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Author Topic: Would the failure of Bitcoin lead you to reconsider your assumptions?  (Read 9511 times)
Bimmerhead
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June 07, 2011, 08:36:05 PM
 #21

Quote from: Bimmerhead
Bitcoin could very well fail in the marketplace.  That doesn't mean a deflationary currency is inferior to an inflationary one.  It just means more people 'vote' for inflation by adopting the inflationary currency.

Assuming that we're talking about a perfectly free market, wouldn't the failure of a deflationary currency in competition against an inflationary one mean precisely that?

I guess it would be 'market failure', in that the market did not choose it.  That doesn't make it a practical failure.

Free marketers don't necessarily believe the market always makes the perfect value decision.  For example, Car Company A model 1 may be a better value than Car Company B model 1, that doesn't mean it will succeed if everybody likes Car Company B because it is the local employer.

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June 07, 2011, 10:07:44 PM
 #22

You have two periods during the USA XIX century. One, after Andrew Jackson closed the Second Bank of the USA (the central bank of the USA back then) until the civil war, and then after the depression that the civil war brought until the beggining of the XX century, although during this last period there was the National Banks Act that centralized the credit in the New York banks and allowed for some expansion of credit and some bubbles. But it was very tame compared to what a central bank could do, so there was still price deflation.

I love the part where you leave out that defending the gold standard and it's deflationary nature brought the full wrath of the Great Depression, the single most important economic event that shaped modern macro. Far from being relinquished to the outskirts of the economic science as they are today, "sound money" advocates like yourself were the top dogs in 1929, and the full scale of their incompetence has yet to be equaled.
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June 07, 2011, 11:26:39 PM
 #23

You have two periods during the USA XIX century. One, after Andrew Jackson closed the Second Bank of the USA (the central bank of the USA back then) until the civil war, and then after the depression that the civil war brought until the beggining of the XX century, although during this last period there was the National Banks Act that centralized the credit in the New York banks and allowed for some expansion of credit and some bubbles. But it was very tame compared to what a central bank could do, so there was still price deflation.

I love the part where you leave out that defending the gold standard and it's deflationary nature brought the full wrath of the Great Depression, the single most important economic event that shaped modern macro. Far from being relinquished to the outskirts of the economic science as they are today, "sound money" advocates like yourself were the top dogs in 1929, and the full scale of their incompetence has yet to be equaled.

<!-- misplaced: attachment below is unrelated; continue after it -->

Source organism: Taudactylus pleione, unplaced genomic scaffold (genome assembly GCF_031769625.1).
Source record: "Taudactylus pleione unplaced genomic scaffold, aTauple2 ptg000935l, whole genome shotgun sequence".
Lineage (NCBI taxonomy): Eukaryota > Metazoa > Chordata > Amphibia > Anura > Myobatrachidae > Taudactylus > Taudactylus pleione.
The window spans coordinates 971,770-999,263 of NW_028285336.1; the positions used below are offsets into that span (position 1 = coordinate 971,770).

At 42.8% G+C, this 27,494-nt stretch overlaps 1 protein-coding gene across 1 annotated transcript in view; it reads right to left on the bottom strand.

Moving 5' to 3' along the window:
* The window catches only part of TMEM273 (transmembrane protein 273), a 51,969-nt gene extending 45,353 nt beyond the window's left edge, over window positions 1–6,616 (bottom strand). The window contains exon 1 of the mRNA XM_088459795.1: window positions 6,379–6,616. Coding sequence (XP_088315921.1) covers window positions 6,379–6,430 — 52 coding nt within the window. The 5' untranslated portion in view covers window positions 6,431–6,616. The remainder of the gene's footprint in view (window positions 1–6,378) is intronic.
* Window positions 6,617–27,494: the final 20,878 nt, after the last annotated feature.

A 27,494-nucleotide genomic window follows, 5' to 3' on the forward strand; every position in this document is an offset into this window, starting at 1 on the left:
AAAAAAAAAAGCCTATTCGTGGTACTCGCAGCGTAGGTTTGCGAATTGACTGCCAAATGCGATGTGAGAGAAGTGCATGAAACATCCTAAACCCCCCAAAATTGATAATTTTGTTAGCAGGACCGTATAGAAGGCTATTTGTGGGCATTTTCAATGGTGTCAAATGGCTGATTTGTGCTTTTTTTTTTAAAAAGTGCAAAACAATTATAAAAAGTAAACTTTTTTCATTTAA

Nonsense.  The Federal Reserve System was created in 1913, and enabled all of the banks to take fractional reserve lending to the next level by not having to worry about bank runs.  The inflation caused by all this fractional reserve lending meant that the gold standard was effectively dead.

If you have inflation, you do not have a gold standard.  If you have the gold standard, you do not have inflation.  These are definitions, not arguments.

What they did was pretend that they had a gold standard, while they actually inflated the currency.  Another name for this practice is "lying".

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June 08, 2011, 02:51:53 AM
 #24

If you have inflation, you do not have a gold standard.  If you have the gold standard, you do not have inflation.  These are definitions, not arguments.
This is demonstrably false. Just look at a graph of dollar value from 1790-1913 and try to reconcile what you just said with the extreme spikes between inflation and deflation that occurred on extremely short intervals.

The truth is that for the last few centuries credit has made up the majority of the money supply, not currency. Even on the gold standard banks could inflate and deflate the money supply at will by manipulating credit and in fact that's where all the depressions in the 19th century came from - all the banks would agree to stop making loans on a certain date and crash the economy so that they could foreclose on everything.
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June 08, 2011, 03:15:53 AM
 #25

If you have inflation, you do not have a gold standard.  If you have the gold standard, you do not have inflation.  These are definitions, not arguments.
This is demonstrably false. Just look at a graph of dollar value from 1790-1913 and try to reconcile what you just said with the extreme spikes between inflation and deflation that occurred on extremely short intervals.

Do you know what fractional reserve banking is? If you do, what the hell does the time span between 1790-1913 have to do with the lack of fractional reserve banking?

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June 08, 2011, 04:38:42 AM
 #26

If you have inflation, you do not have a gold standard.  If you have the gold standard, you do not have inflation.  These are definitions, not arguments.
This is demonstrably false. Just look at a graph of dollar value from 1790-1913 and try to reconcile what you just said with the extreme spikes between inflation and deflation that occurred on extremely short intervals.

Do you know what fractional reserve banking is? If you do, what the hell does the time span between 1790-1913 have to do with the lack of fractional reserve banking?

Classic dodge. It's Zeno's paradox tactics and that goddamm 29 27 25 30 dollar hotel puzzle that I can never get right.